Growing up as a first generation Canadian, there are many people in my family that have shaped me into the person I am today. One that has significantly impacted my life was my grandfather. As an immigrant from India, he was a devout Muslim for his entire life. He prayed five times a day, read the Qur’an over 100 times, and was a contributing member to his mosque. Ramadan was always a major holiday for my family and was always guided and led by my grandfather. The holiday of Ramadan brings many memories of samosas that my grandmother would make from scratch, big dinners of biryani rice late at night that we would eat all together, and having lots of gatherings with friends and family.
This year on March 23rd, fasting for Ramadan begins for millions of Muslims around the world. Ramadan is a month-long religious observance for Muslims, which involves fasting from dawn to sunset. In Canada, Ramadan is observed by Muslims across the country, who make up about 3.2% of the population.
During Ramadan, Muslims abstain from food, drink, and other physical needs during daylight hours, with the aim of gaining self-discipline, spiritual reflection, and closeness to God. The fast is broken each evening with a meal called iftar, which traditionally includes dates and water, followed by a larger meal.
As a child, I would come home from school to my grandparents’ house and my grandma would feed us a larger snack after school because dinner would always be later in the day. When I would ask my grandpa how he could wait so long to eat or drink, he would always tell me, “My dedication to God is stronger than my need for sweets.” My grandpa always had a sweet tooth, and so his biggest hurdle during Ramadan was avoiding having a piece of chocolate throughout the day. He would tell me that every time he felt a bit of hunger, he would replace those feelings of hunger with thoughts of gratefulness for his life and for his family that were blessed to him.
In Canada, Ramadan is marked by a variety of cultural and religious events, such as communal prayers, charity work, and social gatherings. Muslim communities in Canada often come together for iftar dinners, where they break their fast and share food with others. In larger cities, such as Toronto, Montreal, and Vancouver, there are also Ramadan bazaars and street festivals.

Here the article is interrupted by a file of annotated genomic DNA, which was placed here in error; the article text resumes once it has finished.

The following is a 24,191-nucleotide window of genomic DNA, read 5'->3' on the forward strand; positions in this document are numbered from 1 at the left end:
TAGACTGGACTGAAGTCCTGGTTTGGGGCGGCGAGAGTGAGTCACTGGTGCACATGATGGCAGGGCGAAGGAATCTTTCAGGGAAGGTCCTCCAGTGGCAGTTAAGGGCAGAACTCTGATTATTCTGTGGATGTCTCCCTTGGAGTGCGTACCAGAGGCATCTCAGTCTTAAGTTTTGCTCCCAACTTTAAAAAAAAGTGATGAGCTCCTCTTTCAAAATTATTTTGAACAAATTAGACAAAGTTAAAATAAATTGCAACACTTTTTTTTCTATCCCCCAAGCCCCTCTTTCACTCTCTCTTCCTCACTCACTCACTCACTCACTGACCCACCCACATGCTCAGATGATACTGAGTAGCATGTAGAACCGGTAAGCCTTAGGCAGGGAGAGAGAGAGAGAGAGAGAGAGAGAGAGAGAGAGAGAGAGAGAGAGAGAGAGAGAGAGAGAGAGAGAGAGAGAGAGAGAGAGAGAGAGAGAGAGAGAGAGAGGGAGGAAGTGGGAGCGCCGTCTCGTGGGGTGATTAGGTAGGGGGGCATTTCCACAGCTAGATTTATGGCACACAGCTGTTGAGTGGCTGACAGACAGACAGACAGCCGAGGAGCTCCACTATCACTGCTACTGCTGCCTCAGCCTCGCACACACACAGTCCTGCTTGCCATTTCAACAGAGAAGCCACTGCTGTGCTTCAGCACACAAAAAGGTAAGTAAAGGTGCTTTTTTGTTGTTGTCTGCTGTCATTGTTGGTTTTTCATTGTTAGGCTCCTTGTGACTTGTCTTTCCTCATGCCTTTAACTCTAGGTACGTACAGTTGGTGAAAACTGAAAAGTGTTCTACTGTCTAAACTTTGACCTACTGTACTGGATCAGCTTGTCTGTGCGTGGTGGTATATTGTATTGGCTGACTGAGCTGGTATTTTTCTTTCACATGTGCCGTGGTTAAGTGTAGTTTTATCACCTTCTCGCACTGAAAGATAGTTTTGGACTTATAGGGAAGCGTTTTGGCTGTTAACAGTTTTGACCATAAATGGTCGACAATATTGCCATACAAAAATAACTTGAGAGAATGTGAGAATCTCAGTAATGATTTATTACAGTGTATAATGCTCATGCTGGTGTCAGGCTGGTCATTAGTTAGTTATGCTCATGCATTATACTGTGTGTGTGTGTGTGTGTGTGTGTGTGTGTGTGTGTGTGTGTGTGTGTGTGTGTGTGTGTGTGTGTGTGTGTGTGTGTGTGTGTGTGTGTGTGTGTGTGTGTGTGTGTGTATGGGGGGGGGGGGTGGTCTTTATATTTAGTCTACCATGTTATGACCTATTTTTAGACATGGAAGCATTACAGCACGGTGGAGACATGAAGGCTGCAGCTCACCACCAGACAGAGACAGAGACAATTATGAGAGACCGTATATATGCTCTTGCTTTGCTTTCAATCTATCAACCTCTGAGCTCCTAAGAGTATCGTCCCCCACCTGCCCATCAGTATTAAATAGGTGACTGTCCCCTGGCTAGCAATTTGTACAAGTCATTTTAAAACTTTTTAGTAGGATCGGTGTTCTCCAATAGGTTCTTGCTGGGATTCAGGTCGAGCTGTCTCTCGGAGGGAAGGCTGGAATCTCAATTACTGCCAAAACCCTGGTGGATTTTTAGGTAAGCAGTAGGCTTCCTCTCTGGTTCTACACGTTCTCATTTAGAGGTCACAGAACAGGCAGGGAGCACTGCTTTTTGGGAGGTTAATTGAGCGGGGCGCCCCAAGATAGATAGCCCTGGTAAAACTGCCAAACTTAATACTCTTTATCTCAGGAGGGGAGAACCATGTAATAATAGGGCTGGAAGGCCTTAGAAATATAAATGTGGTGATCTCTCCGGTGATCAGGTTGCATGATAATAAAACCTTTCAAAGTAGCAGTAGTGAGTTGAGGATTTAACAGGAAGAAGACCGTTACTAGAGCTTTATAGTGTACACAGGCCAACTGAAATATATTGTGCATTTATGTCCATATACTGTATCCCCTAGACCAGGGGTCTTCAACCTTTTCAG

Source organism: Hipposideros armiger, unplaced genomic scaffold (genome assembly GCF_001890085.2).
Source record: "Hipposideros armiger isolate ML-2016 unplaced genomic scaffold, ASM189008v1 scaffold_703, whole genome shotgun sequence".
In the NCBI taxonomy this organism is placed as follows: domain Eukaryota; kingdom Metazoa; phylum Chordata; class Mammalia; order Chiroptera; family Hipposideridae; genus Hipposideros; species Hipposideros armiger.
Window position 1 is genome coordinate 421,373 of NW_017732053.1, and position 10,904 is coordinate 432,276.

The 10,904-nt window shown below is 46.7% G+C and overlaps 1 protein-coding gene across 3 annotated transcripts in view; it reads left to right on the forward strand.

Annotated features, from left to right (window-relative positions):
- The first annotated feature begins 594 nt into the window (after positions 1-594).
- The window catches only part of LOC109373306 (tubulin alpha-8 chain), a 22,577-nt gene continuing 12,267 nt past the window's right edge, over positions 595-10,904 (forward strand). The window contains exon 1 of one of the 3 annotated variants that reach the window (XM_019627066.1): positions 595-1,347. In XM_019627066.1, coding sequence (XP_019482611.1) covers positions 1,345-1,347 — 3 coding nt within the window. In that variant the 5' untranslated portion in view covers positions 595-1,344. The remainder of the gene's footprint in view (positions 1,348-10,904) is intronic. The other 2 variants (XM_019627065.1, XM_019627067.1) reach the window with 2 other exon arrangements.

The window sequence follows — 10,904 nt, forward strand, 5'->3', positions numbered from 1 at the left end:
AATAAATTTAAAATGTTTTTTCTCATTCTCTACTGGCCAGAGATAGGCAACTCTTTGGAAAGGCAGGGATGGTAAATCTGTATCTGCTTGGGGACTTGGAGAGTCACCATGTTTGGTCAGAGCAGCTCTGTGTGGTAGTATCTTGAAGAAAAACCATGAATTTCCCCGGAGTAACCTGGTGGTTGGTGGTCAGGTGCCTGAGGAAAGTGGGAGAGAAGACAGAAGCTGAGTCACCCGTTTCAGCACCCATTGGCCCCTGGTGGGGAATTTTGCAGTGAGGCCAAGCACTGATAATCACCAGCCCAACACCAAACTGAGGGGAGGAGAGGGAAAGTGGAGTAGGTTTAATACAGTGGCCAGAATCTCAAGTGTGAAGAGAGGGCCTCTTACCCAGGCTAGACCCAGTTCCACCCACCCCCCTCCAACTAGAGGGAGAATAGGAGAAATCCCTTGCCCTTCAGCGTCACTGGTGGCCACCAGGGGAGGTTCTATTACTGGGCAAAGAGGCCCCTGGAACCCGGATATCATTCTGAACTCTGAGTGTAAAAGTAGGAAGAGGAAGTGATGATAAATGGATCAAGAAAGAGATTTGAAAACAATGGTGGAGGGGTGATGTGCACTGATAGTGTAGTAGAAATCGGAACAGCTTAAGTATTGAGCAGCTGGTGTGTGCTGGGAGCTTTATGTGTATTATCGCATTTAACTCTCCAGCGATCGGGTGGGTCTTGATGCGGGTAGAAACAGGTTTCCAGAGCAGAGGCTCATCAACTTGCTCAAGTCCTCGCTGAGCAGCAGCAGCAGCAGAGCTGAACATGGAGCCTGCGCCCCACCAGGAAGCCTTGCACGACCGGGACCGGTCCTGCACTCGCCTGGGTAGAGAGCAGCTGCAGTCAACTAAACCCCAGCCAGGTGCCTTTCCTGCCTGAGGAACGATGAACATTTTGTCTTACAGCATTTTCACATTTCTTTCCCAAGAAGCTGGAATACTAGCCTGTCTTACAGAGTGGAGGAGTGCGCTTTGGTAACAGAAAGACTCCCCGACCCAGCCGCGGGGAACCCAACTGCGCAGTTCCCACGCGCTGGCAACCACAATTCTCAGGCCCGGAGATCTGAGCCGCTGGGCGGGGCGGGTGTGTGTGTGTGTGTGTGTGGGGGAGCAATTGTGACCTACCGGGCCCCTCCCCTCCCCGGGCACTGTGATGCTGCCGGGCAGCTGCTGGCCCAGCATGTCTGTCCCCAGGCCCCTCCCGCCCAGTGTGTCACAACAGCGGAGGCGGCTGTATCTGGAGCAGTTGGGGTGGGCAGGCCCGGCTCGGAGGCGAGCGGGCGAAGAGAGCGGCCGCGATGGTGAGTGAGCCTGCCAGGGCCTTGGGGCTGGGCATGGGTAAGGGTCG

With so many people in Canada who observe Ramadan, many organizations may start to wonder how they can support their Muslim employees.
Employers can offer flexible working hours to employees during Ramadan, such as allowing them to come in earlier or leave later to accommodate their fasting schedule. This flexibility can help employees balance their work and religious commitments, without feeling overwhelmed or stressed.
Accommodate Time Off:
Employers can also offer time off by personal days or, at the very least, allow employees to use their vacation time during Ramadan, especially during the last 10 days, which are considered the holiest period of the month. This can give employees the opportunity to spend time with their families, attend religious events, or perform additional prayers.
Provide Prayer Spaces:
Employers can offer a dedicated prayer space or room for their Muslim employees to use during Ramadan (and throughout the rest of the year). This can help them observe their daily prayers, without having to leave the workplace, and can help create a more inclusive workplace environment.
Offer Iftar Meals:
Iftar meals are the meals that Muslims eat to break their fast during the month of Ramadan. Employers can organize or sponsor iftar meals for their Muslim employees, either on-site or off-site, to break their fast together. This can promote social cohesion, teamwork, and mutual respect among colleagues of different backgrounds.
Employers can educate their employees about the significance of Ramadan and its practices, such as fasting, charity, and prayer. This can help create a more inclusive and respectful workplace, where employees can understand and appreciate each other’s beliefs and traditions.
This Ramadan, millions of Muslims will gather to celebrate through prayer, fasting, gift giving, and large iftar meals. I know that this year, I can look forward to my grandmother’s samosas. She likes to wrap them in spring roll wrappers instead of the traditional dough, and it has easily become my favorite thing to eat. Every year, she uses the daylight hours to prepare meals that can be eaten by many during the iftar meals. As a woman born in Trinidad, married to a man who grew up in India, she likes to put a West-Indian twist on all the meals that she prepares. In my family, on Ramadan you can expect phoularie, dates, and lots of roti!
– Nadia Jahoor, Inclusive Kind